Escape the patriarchal trap: Die

By Siphokule Mathe (@SiphokuhleMathe)

Siphokuhle, a social constructionist, argues that we are all imprisoned by the gender essentialism inherent in patriarchy. He says these teachings of what it means to be ‘a man’ (and by extension, a woman) often mean that men cannot be emotional, must be virile and must be the head of the home. When these expectations cannot be met, they leave men feeling emasculated, which has dire consequences for both sexes. 

I am learning to die each day. I fail to some extent every day I try to commit suicide to the ‘old’ man in me and realise that patriarchy has me on a tight leash. I am learning to die to the fact that my pure existence – without the utterance of any word or personal socio-political plight – is oppressive to women.

I became a feminist for many reasons other than it being the most sensible thing to be. I became a feminist because I could not realise the human in me without realising the humanity of others. I have come to understand that we are all trapped and, though I am hashtag ‘highly favoured‘ and ‘blessed’ by the patriarchal system, there is something that curiously imprisons my ambitions of becoming the ‘new’ man. The imprisoner is the gender essentialist. It is one who says that there is a particular social and emotional form I should take by virtue of my external organ in my lower regions. The essentialist says that the external organ is the microphone from which I speak. The gender essentialist is patriarchy. To be less vague, I am talking about the constructions of masculinities that, in the accord with patriarchy, can be of hindrance to the self and society.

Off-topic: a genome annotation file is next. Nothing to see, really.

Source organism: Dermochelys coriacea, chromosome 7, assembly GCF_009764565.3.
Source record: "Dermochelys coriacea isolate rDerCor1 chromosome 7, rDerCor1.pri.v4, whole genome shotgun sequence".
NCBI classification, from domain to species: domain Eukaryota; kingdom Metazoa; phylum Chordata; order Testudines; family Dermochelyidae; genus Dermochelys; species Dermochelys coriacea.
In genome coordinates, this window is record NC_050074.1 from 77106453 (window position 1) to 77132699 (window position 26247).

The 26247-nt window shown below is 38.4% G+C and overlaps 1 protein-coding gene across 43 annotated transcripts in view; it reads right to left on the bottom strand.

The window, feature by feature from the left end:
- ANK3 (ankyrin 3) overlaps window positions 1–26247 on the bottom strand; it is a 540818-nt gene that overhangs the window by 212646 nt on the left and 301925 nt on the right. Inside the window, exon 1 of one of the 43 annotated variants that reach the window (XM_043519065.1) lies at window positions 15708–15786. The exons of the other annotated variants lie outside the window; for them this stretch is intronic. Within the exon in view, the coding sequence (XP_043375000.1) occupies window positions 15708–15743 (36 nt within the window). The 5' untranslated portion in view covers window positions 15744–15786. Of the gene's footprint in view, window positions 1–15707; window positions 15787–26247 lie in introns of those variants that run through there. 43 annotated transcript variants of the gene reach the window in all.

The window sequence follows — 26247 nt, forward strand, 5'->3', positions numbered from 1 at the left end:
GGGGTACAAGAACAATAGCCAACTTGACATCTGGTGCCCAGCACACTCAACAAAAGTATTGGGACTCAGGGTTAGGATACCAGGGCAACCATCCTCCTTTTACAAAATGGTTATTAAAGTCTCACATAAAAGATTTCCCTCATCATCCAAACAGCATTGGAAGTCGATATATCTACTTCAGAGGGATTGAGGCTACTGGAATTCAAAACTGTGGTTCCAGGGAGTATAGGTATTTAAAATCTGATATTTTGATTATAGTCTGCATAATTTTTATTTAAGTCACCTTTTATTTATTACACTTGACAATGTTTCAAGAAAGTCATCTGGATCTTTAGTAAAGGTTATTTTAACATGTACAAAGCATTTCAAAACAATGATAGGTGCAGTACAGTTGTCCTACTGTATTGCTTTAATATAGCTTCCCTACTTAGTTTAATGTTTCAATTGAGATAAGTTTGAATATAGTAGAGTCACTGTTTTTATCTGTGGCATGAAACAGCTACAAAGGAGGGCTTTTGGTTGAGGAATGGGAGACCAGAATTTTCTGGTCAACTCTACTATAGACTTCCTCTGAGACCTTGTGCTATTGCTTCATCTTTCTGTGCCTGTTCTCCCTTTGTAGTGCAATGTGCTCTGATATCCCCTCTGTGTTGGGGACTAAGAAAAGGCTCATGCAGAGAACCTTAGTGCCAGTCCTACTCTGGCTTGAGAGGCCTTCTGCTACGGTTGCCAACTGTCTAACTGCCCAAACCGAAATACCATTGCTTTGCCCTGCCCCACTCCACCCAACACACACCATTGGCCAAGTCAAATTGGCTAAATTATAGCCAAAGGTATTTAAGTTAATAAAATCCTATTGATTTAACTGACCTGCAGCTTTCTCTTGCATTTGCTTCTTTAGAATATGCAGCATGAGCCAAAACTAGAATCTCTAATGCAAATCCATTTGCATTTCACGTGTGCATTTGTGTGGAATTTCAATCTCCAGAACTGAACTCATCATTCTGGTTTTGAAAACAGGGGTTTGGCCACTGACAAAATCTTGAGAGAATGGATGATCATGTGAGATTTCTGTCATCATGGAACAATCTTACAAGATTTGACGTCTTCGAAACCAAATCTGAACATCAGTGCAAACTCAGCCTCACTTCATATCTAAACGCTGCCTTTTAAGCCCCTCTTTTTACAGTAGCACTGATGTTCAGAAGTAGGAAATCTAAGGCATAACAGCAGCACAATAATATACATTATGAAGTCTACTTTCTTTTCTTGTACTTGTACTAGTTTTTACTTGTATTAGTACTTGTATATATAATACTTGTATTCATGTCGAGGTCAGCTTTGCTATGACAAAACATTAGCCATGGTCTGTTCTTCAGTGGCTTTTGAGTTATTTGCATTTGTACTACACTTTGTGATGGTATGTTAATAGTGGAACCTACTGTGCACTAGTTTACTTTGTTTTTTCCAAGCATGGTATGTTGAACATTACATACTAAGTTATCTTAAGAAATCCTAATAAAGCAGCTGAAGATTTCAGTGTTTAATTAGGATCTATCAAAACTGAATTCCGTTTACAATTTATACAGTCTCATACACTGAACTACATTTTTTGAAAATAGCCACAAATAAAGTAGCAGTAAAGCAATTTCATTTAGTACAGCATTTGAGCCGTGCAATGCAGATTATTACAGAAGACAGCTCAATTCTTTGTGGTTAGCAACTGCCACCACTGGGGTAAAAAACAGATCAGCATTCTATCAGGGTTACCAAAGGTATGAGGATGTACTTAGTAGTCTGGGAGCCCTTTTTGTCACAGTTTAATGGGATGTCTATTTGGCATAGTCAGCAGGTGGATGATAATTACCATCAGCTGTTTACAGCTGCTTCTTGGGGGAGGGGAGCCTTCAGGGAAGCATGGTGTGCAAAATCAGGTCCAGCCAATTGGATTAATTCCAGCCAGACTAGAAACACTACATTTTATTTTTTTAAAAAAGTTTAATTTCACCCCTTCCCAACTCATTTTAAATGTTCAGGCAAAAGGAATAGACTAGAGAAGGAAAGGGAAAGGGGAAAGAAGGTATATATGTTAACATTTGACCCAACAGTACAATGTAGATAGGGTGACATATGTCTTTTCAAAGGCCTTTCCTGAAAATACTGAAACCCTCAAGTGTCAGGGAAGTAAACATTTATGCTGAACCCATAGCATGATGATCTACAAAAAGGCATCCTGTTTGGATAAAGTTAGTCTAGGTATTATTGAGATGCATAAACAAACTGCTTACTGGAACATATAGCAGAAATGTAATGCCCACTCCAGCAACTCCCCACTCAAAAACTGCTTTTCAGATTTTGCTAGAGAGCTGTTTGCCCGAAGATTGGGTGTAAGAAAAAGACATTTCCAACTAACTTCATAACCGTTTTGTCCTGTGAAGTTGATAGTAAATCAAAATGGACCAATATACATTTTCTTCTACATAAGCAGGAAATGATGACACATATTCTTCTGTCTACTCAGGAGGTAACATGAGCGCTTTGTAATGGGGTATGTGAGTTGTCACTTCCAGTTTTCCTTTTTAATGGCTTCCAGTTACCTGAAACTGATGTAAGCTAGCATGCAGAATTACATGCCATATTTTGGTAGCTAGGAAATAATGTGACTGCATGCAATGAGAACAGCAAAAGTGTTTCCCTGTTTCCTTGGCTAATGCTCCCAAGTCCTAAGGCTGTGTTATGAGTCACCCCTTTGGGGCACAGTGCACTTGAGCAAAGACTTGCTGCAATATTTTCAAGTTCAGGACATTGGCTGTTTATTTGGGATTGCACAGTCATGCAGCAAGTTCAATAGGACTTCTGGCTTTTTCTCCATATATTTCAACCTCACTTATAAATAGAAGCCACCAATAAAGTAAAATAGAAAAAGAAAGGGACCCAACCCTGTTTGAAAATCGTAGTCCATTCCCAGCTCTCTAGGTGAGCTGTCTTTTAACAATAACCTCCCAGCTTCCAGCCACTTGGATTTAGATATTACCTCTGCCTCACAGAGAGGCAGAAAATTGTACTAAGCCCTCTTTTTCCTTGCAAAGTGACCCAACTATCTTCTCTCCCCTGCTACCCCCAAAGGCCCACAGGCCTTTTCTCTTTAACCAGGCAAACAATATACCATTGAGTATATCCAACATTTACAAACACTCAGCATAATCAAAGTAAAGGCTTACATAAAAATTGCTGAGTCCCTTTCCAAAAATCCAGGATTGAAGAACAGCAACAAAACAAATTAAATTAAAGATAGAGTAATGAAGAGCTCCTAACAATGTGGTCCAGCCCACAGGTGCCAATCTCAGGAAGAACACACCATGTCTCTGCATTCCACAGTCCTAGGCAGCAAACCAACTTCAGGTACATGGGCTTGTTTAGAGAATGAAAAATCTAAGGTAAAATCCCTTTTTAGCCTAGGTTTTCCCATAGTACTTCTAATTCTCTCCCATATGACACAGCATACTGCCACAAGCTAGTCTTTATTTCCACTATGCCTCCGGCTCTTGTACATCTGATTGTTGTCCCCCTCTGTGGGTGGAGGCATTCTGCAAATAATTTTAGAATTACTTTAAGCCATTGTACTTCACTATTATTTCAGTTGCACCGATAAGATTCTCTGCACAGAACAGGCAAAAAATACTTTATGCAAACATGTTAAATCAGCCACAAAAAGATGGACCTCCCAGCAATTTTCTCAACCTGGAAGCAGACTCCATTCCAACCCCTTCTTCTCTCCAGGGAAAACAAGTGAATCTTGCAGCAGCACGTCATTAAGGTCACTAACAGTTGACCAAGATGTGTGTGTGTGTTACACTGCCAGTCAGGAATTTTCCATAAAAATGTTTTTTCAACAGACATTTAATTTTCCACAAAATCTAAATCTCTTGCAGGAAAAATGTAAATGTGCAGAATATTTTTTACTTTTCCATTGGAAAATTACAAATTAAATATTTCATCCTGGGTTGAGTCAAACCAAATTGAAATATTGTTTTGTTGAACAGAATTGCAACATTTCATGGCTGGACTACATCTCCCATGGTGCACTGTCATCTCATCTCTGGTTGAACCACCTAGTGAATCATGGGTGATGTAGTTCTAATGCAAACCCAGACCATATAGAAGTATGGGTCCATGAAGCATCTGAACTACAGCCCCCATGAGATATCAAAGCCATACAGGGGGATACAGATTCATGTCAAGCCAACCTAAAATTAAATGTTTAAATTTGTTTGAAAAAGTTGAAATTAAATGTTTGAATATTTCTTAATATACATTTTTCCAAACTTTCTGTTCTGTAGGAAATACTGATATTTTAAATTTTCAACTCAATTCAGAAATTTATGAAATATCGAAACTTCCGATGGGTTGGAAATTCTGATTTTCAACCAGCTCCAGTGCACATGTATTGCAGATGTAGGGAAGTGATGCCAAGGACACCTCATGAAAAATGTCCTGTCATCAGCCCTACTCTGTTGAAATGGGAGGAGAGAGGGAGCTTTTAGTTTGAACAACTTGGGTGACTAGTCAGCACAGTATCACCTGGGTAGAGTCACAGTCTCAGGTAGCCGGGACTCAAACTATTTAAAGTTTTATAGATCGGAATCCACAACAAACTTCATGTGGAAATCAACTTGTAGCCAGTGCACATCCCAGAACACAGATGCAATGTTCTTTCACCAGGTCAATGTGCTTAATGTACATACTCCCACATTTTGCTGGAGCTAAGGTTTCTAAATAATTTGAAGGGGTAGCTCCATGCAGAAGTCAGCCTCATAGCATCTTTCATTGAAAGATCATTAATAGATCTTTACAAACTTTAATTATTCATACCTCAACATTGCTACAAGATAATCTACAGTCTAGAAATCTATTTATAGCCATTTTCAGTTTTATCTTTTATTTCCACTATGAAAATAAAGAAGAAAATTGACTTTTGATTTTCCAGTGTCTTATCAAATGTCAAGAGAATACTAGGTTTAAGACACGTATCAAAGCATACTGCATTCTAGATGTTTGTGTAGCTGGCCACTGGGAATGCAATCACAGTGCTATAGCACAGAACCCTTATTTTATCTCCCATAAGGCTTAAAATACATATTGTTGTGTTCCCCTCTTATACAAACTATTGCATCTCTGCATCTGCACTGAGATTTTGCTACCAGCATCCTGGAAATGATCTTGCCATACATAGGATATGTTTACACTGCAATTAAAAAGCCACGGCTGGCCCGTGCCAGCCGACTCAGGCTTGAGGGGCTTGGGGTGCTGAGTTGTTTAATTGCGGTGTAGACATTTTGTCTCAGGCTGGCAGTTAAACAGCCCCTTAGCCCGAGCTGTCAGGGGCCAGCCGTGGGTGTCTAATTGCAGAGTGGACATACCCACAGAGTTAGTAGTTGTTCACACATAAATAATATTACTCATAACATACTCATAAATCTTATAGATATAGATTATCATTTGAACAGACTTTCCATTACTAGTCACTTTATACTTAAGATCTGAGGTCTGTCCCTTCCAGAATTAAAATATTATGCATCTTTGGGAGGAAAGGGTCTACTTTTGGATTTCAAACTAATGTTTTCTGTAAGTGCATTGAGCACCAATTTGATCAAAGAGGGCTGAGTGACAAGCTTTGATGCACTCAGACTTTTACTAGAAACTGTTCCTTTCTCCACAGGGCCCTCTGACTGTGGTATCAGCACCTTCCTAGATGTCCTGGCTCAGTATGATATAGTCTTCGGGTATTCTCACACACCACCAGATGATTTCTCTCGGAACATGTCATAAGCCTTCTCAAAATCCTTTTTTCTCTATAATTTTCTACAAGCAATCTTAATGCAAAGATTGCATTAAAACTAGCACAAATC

I am a social constructionist who is constantly at odds with the gender essentialist. In conversation with the essentialist, he tells me that I have innate characteristics that speak to my manhood and argues that my physique and biological make up are, among other things, factors which lead to the presupposition of my powerful position in society. From my social constructionist school of thought, however, I believe that my male privilege does give me the agency to reject the notions of innate masculine characteristics that heighten the potential of destruction I can cause in society.

Patriarchy presents a trap for men too. Although we exist in a system that supports our dominance, even in co-opting women to support it, what lies within the system is that which contradicts its aims of male prosperity. The dominance of men bestowed by the patriarchal system renders men extremely fallible on many fronts and we can test this against the characteristics of hegemonic masculinities.

For me, I would first depart from what initiation school teaches to many black African men and my memory of what I was told constitutes being a ‘man’. It is not to damn the school nor suggest that there is any homogeneity in how they practice but rather to show how patriarchy is put in cultural practice and how its teachings mould hyper-masculinity to being what it is. There is the teaching or expectation that men ought to be unemotional beings and that they should always display virility in such a way that masks their fragility and vulnerability. There is also the expectation for men to find a partner with whom they shall start a family. With this, there is the teaching that a man comes to be the head of the home. In being the head, there is also the expectation that he uses the financial means to provide and that it is incumbent on the woman to nurture and harness the emotional connection with the children, where applicable. Gross as these generalisations might be, they attempt show that masculinity is associated with more power and advantage against their counterparts, be it women or members of the LGBTIQ community.